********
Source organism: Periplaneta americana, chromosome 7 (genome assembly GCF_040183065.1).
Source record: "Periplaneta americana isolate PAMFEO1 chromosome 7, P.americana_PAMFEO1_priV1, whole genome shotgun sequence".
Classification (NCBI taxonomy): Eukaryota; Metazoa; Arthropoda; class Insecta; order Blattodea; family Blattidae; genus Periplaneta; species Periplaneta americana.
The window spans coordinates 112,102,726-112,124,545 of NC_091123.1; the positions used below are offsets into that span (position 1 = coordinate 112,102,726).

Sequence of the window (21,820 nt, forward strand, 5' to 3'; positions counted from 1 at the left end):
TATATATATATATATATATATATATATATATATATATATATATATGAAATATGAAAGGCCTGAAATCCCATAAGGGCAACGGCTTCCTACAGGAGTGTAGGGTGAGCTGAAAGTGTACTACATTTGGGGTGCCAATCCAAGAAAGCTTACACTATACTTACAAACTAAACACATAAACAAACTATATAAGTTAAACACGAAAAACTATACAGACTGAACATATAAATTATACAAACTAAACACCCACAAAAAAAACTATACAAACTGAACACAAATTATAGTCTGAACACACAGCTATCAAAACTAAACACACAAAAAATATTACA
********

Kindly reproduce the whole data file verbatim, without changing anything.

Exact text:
Source organism: Periplaneta americana, chromosome 7 (genome assembly GCF_040183065.1).
Source record: "Periplaneta americana isolate PAMFEO1 chromosome 7, P.americana_PAMFEO1_priV1, whole genome shotgun sequence".
Classification (NCBI taxonomy): Eukaryota; Metazoa; Arthropoda; class Insecta; order Blattodea; family Blattidae; genus Periplaneta; species Periplaneta americana.
The window spans coordinates 112,102,726-112,124,545 of NC_091123.1; the positions used below are offsets into that span (position 1 = coordinate 112,102,726).

Sequence of the window (21,820 nt, forward strand, 5' to 3'; positions counted from 1 at the left end):
TATATATATATATATATATATATATATATATATATATATATATATGAAATATGAAAGGCCTGAAATCCCATAAGGGCAACGGCTTCCTACAGGAGTGTAGGGTGAGCTGAAAGTGTACTACATTTGGGGTGCCAATCCAAGAAAGCTTACACTATACTTACAAACTAAACACATAAACAAACTATATAAGTTAAACACGAAAAACTATACAGACTGAACATATAAATTATACAAACTAAACACCCACAAAAAAAACTATACAAACTGAACACAAATTATAGTCTGAACACACAGCTATCAAAACTAAACACACAAAAAATATTACA